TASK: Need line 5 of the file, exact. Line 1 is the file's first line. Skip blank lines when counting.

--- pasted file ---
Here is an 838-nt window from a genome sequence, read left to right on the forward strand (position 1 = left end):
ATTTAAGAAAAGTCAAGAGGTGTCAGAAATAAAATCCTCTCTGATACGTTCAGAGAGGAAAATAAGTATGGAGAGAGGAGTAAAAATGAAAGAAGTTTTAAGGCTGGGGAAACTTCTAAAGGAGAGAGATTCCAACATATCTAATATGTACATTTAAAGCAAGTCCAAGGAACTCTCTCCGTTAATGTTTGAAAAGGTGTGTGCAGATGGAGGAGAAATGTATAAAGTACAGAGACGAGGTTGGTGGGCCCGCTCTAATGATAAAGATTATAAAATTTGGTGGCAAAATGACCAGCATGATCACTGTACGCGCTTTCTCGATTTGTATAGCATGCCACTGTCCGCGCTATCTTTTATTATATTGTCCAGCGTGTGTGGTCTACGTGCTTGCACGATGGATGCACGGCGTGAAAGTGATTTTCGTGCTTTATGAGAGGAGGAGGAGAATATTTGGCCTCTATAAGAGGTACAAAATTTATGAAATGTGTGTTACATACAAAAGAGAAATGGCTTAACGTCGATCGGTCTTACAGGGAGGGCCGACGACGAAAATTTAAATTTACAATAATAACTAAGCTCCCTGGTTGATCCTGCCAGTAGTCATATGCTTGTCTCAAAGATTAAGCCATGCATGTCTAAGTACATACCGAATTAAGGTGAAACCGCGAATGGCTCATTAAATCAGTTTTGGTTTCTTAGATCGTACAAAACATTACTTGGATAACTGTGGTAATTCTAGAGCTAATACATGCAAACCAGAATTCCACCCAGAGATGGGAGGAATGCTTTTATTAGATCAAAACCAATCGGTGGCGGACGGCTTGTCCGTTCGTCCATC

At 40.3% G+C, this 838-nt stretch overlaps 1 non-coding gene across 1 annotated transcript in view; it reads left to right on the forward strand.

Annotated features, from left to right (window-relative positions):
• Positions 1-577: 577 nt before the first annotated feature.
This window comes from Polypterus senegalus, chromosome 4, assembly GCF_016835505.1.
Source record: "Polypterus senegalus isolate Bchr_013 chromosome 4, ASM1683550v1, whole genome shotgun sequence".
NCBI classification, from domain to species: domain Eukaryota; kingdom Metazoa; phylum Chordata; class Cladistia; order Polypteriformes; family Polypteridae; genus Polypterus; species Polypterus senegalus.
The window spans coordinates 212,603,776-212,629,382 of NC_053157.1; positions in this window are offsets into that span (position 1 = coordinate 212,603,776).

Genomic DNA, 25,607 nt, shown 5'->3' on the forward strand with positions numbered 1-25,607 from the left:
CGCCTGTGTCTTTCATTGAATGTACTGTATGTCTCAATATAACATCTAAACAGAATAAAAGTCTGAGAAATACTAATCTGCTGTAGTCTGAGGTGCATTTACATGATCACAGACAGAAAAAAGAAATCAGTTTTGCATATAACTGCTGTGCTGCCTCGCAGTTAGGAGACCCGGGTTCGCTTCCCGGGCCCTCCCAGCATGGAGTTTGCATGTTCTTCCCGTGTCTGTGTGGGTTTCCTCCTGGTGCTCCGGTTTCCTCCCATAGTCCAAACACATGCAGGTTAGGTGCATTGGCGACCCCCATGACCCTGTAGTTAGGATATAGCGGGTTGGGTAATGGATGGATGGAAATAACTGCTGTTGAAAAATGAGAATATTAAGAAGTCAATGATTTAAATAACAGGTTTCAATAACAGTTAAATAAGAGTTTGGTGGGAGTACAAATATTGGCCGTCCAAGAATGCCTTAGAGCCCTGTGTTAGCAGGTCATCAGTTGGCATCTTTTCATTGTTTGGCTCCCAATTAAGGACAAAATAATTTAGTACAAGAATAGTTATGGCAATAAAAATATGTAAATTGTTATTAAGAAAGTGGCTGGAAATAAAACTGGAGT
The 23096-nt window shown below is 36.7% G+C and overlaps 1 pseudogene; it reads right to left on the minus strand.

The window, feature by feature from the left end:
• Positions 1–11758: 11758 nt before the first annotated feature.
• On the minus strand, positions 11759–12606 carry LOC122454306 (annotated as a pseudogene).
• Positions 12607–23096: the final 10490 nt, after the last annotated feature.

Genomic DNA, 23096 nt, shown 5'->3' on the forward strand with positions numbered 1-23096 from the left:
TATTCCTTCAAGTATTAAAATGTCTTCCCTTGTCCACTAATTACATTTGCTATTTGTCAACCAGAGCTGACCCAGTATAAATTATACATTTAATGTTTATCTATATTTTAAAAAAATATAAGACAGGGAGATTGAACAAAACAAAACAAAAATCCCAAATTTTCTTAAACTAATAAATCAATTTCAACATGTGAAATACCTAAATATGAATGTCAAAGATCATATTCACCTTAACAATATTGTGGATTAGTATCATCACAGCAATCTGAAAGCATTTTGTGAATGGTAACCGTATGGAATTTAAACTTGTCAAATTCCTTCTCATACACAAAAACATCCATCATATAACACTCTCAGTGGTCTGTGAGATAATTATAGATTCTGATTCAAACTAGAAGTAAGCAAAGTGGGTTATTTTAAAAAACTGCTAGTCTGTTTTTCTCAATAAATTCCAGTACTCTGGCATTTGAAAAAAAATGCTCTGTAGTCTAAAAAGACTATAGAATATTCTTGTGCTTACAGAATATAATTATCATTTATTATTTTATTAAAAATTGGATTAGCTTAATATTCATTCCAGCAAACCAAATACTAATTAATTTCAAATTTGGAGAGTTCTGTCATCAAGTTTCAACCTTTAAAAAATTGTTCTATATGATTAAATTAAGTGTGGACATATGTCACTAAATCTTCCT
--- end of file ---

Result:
• Positions 1-577: 577 nt before the first annotated feature.